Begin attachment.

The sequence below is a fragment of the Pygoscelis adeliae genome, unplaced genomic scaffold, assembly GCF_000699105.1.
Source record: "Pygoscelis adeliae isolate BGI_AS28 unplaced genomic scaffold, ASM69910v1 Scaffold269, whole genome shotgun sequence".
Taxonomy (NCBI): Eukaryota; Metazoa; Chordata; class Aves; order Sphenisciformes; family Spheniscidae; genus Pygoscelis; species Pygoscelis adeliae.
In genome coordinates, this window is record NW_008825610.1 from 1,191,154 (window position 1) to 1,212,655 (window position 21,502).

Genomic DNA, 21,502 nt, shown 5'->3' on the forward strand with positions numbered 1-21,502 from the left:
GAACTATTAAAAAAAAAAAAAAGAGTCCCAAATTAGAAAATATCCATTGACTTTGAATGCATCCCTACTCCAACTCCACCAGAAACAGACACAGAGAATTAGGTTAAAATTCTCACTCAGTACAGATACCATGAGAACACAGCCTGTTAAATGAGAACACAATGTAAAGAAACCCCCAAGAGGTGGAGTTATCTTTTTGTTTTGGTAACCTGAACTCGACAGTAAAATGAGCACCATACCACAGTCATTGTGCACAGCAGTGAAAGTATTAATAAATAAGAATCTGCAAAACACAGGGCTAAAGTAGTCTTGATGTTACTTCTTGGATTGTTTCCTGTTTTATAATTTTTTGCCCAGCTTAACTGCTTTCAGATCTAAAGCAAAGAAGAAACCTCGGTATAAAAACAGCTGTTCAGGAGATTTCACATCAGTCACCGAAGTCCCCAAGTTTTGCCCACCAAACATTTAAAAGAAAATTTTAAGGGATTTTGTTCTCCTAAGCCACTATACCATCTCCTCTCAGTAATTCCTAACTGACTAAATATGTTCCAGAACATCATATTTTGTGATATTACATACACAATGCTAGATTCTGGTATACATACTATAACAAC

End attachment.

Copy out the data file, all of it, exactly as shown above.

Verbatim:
The sequence below is a fragment of the Pygoscelis adeliae genome, unplaced genomic scaffold, assembly GCF_000699105.1.
Source record: "Pygoscelis adeliae isolate BGI_AS28 unplaced genomic scaffold, ASM69910v1 Scaffold269, whole genome shotgun sequence".
Taxonomy (NCBI): Eukaryota; Metazoa; Chordata; class Aves; order Sphenisciformes; family Spheniscidae; genus Pygoscelis; species Pygoscelis adeliae.
In genome coordinates, this window is record NW_008825610.1 from 1,191,154 (window position 1) to 1,212,655 (window position 21,502).

Genomic DNA, 21,502 nt, shown 5'->3' on the forward strand with positions numbered 1-21,502 from the left:
GAACTATTAAAAAAAAAAAAAAGAGTCCCAAATTAGAAAATATCCATTGACTTTGAATGCATCCCTACTCCAACTCCACCAGAAACAGACACAGAGAATTAGGTTAAAATTCTCACTCAGTACAGATACCATGAGAACACAGCCTGTTAAATGAGAACACAATGTAAAGAAACCCCCAAGAGGTGGAGTTATCTTTTTGTTTTGGTAACCTGAACTCGACAGTAAAATGAGCACCATACCACAGTCATTGTGCACAGCAGTGAAAGTATTAATAAATAAGAATCTGCAAAACACAGGGCTAAAGTAGTCTTGATGTTACTTCTTGGATTGTTTCCTGTTTTATAATTTTTTGCCCAGCTTAACTGCTTTCAGATCTAAAGCAAAGAAGAAACCTCGGTATAAAAACAGCTGTTCAGGAGATTTCACATCAGTCACCGAAGTCCCCAAGTTTTGCCCACCAAACATTTAAAAGAAAATTTTAAGGGATTTTGTTCTCCTAAGCCACTATACCATCTCCTCTCAGTAATTCCTAACTGACTAAATATGTTCCAGAACATCATATTTTGTGATATTACATACACAATGCTAGATTCTGGTATACATACTATAACAAC